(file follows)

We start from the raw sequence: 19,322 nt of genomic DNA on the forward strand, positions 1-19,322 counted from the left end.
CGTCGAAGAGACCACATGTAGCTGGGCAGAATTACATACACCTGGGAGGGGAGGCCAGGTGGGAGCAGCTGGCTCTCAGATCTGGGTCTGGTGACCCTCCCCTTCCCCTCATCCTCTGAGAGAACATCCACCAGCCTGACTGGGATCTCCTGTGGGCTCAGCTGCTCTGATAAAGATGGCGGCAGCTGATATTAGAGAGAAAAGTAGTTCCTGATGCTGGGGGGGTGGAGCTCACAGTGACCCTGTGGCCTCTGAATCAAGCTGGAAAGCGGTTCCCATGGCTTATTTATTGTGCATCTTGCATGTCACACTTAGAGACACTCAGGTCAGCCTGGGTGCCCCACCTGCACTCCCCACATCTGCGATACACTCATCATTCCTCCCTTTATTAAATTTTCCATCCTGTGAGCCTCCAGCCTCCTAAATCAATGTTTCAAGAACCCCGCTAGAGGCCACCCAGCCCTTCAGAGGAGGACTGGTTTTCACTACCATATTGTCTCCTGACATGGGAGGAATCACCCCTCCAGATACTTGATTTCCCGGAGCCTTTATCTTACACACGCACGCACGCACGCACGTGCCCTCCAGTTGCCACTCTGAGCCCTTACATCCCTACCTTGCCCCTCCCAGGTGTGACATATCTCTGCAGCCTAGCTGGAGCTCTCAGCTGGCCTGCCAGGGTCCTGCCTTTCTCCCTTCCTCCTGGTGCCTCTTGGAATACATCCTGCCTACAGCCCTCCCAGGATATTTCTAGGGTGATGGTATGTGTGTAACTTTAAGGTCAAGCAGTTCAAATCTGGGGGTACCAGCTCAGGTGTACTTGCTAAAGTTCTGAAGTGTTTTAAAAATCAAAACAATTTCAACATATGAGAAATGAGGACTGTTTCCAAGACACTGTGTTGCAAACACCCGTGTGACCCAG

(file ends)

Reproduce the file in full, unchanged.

We start from the raw sequence: 19,322 nt of genomic DNA on the forward strand, positions 1-19,322 counted from the left end.
CGTCGAAGAGACCACATGTAGCTGGGCAGAATTACATACACCTGGGAGGGGAGGCCAGGTGGGAGCAGCTGGCTCTCAGATCTGGGTCTGGTGACCCTCCCCTTCCCCTCATCCTCTGAGAGAACATCCACCAGCCTGACTGGGATCTCCTGTGGGCTCAGCTGCTCTGATAAAGATGGCGGCAGCTGATATTAGAGAGAAAAGTAGTTCCTGATGCTGGGGGGGTGGAGCTCACAGTGACCCTGTGGCCTCTGAATCAAGCTGGAAAGCGGTTCCCATGGCTTATTTATTGTGCATCTTGCATGTCACACTTAGAGACACTCAGGTCAGCCTGGGTGCCCCACCTGCACTCCCCACATCTGCGATACACTCATCATTCCTCCCTTTATTAAATTTTCCATCCTGTGAGCCTCCAGCCTCCTAAATCAATGTTTCAAGAACCCCGCTAGAGGCCACCCAGCCCTTCAGAGGAGGACTGGTTTTCACTACCATATTGTCTCCTGACATGGGAGGAATCACCCCTCCAGATACTTGATTTCCCGGAGCCTTTATCTTACACACGCACGCACGCACGCACGTGCCCTCCAGTTGCCACTCTGAGCCCTTACATCCCTACCTTGCCCCTCCCAGGTGTGACATATCTCTGCAGCCTAGCTGGAGCTCTCAGCTGGCCTGCCAGGGTCCTGCCTTTCTCCCTTCCTCCTGGTGCCTCTTGGAATACATCCTGCCTACAGCCCTCCCAGGATATTTCTAGGGTGATGGTATGTGTGTAACTTTAAGGTCAAGCAGTTCAAATCTGGGGGTACCAGCTCAGGTGTACTTGCTAAAGTTCTGAAGTGTTTTAAAAATCAAAACAATTTCAACATATGAGAAATGAGGACTGTTTCCAAGACACTGTGTTGCAAACACCCGTGTGACCCAG